The Temple of the Reclining Buddha

The Temple of the Reclining Buddha

So, I am going to be honest.

Arriving in Bangkok after New Zealand was a bit of a culture shock. The language barrier, the heat, and the amount of people in Bangkok compared to New Zealand is like comparing apples to oranges. There is just no comparison. So to put it lightly, we made three very classic tourist/newb mistakes, basically within our first three days in Thailand. We were scammed by taxi drivers, conned into going into a shop and mislead into paying $63 for a load of laundry. So my initial reaction to Thailand was not that favorable.

However, after an exhausting afternoon of a few tears, I pulled myself together, and Ryan and I ventured out to visit Wat Pho – The Temple of Reclining Buddha, and I am so glad we did.

The Temple of the Reclining Buddha    The Temple of the Reclining Buddha

The Temple of the Reclining Buddha

The Temple of the Reclining Buddha

Wat Pho is one of the largest and oldest wats in Bangkok, is home to more than one thousand Buddha images, most importantly the Reclining Buddha, which reaches 15 meters tall and 46 meters long, and houses enough gold, and jewels to make anyone swoon (you see why I was happy we left the hotel?). But after our earlier rookie mistakes, I wanted to be prepared to visit Wat Pho sans issues, so I looked up the proper etiquette/dress code for visiting a Buddhist temple, and below is what I found.

Proper Buddhist Temple Etiquette:
1. Bow your head and pay your respects to the Buddha statues
2. Take off your shoes when you enter the temple
3. Never point at Buddha
4. Keep quiet
5. Cover yourself up! We all know it is hot, but do not wear shorts, or tank tops. Remember you are on sacred grounds

The Temple of the Reclining Buddha

The Temple of the Reclining Buddha

The Temple of the Reclining Buddha    The Temple of the Reclining Buddha

The Temple of the Reclining Buddha

The Temple of the Reclining Buddha

The Temple of the Reclining Buddha    The Temple of the Reclining Buddha

Visiting the Temple of the Reclining Buddha was a wonderful introduction to Buddhist traditions and beliefs. Learning that Buddha can be represented in many forms, but a reclining Buddha represents Buddha during his last illness, prior to parinirvana, had an entirely new meaning to me after our visit to the temple.

The vibrancy and colors of the Temple of the Reclining Buddha and the surrounding grounds should not be missed when in Bangkok.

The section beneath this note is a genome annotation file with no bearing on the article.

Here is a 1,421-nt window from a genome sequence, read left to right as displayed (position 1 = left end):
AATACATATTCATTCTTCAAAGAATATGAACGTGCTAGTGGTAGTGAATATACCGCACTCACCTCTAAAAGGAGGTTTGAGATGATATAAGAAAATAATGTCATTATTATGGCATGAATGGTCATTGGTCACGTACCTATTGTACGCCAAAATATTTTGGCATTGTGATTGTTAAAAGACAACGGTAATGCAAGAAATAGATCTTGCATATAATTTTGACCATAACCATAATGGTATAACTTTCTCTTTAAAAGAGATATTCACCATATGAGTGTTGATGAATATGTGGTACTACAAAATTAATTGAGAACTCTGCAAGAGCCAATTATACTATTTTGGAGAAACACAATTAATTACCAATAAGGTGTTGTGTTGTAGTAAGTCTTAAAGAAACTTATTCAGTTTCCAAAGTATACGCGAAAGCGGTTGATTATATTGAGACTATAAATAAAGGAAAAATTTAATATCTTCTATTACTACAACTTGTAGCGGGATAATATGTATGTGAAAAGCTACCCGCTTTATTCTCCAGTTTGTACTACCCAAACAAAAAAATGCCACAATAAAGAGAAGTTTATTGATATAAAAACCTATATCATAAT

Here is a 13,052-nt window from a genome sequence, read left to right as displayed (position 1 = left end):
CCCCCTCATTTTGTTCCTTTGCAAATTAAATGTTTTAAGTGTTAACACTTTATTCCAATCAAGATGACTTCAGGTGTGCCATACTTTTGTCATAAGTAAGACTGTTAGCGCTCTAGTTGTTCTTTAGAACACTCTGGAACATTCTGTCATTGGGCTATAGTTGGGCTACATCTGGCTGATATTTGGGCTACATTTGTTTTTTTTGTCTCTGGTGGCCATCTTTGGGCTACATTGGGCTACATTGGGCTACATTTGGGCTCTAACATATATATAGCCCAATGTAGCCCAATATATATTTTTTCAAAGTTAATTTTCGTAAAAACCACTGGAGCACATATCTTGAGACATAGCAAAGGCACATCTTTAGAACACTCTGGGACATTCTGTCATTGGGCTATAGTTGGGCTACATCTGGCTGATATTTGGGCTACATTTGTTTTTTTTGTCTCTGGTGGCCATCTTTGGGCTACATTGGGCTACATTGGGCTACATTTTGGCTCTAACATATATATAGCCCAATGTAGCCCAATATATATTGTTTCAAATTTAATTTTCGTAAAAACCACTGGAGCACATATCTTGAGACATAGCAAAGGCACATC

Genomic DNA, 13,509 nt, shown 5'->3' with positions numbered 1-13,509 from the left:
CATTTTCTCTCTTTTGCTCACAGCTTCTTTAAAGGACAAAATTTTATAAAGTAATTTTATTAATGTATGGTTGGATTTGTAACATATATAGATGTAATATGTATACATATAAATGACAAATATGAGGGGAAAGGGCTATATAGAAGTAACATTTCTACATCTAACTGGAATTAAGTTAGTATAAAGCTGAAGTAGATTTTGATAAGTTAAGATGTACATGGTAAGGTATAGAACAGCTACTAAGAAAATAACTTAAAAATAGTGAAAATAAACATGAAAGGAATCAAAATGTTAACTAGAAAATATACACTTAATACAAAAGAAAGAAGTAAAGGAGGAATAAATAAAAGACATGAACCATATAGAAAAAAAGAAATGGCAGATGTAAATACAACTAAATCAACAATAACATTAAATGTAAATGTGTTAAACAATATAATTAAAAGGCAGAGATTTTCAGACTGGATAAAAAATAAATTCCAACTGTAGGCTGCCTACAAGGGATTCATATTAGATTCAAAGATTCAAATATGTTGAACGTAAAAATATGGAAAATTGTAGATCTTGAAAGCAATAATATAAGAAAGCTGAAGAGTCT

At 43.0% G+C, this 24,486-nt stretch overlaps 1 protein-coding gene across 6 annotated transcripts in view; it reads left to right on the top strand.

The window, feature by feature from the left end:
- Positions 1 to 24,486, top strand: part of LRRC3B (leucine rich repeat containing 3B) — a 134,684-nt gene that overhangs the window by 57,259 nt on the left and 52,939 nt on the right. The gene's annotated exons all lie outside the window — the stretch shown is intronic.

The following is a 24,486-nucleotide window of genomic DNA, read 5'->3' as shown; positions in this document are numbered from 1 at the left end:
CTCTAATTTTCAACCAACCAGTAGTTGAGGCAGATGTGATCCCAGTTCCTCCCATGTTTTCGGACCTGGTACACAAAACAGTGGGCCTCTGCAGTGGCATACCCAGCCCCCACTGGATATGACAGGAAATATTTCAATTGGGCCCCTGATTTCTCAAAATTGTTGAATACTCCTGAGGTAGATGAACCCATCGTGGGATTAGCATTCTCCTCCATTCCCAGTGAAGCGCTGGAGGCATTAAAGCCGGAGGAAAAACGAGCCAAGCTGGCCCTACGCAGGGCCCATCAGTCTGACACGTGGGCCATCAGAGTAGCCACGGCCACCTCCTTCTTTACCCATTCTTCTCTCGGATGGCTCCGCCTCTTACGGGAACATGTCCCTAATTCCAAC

We are currently in Thailand, follow along on Instagram!

LocationLOCATION: Bangkok

  1. Oh no, that’s too bad your visit to Thailand got off to a bad start! I hope it continues to get better! Looks like this was a successful visit–what a gorgeous place.

    • Thank you Shea! It definitely got so much better once we got used to the difference in culture. Arriving in a new country is always a challenge but we are definitely getting better at it each time!

    • Thank you Shireen! I think it is really just getting used to the difference in culture. After Bangkok, we had a wonderful Thai vacation! Also we probably deserved to be taken advantage of…we were being lame haha

  2. Oh my goodness, I’ve always wanted to visit Thailand after seeing girls hanging upside down in Bangkok on America’s Next Top Model. Wow, I can’t get over how beautiful these pictures are! I would’ve loved to seen what you were wearing. I hope you enjoyed your time!

    Je M’appelle Chanel

    • Hi Chanel! Oh my, yes! The Thai women has such amazing fashion sense! Also the Chinese tourists have also been so fashionable!

    • Hi Surbhi~

      Oh I love when I can hear other reads have been to a location I have been to! Do you have any other Thailand suggestions :)

    • Yes, it did get a lot better! But as a traveler and adventurer yourself, it is hard to think every day is going to be perfect, right? So I am glad we got our “tough day” out of the way at the beginning!

    • Thank you Susie! It definitely got so much better after those first few days! I have been enjoying your link love!

    • Hi Jacqueline!

      Thanks for the questions! Where will you be going in Thailand? In terms of not getting scammed, here is what I suggest.

      1. Always load on google maps the city you are going to before you go (i.e. load directions from airport to your hotel). That way, even when you are offline, google maps still has everything loaded and if you are in a big city with wifi pings, your blue dot, will follow you.
      2. If you are in Bangkok, only use taxis that will turn on the meter. If they don’t understand you when you say meter, you can point to it and say “tick, tick.”
      3. When you are in Phuket, you will only get a taxi with a meter from the airport to whichever beach you are staying on. We had read it would be about 500 baht from the airport to Kata Beach, but it ended up being about 900 baht. I think the info we were reading was out of date, because when we read our hostels taxi info, it said 900-1000 baht.
      4. In Chiang Mai, just take the little red trucks. Usually when you go to front window and say where you are going, it should be about 20 baht, if the driver does not say anything, he has agreed to the price.
      5. No matter what city you are in, it is a good idea to have a general idea of where you need to go. Never assume the driver knows, because they will always say, “yes, I know.” That way, if they try to take you to their brother’s gem shop (a giant scam btw! do not buy!), you can nip it in the bud before you get too far in.

      Hope that helps and do not hesitate to ask any other questions! I would love to help you avoid any of the heart ache I experienced from being naive.

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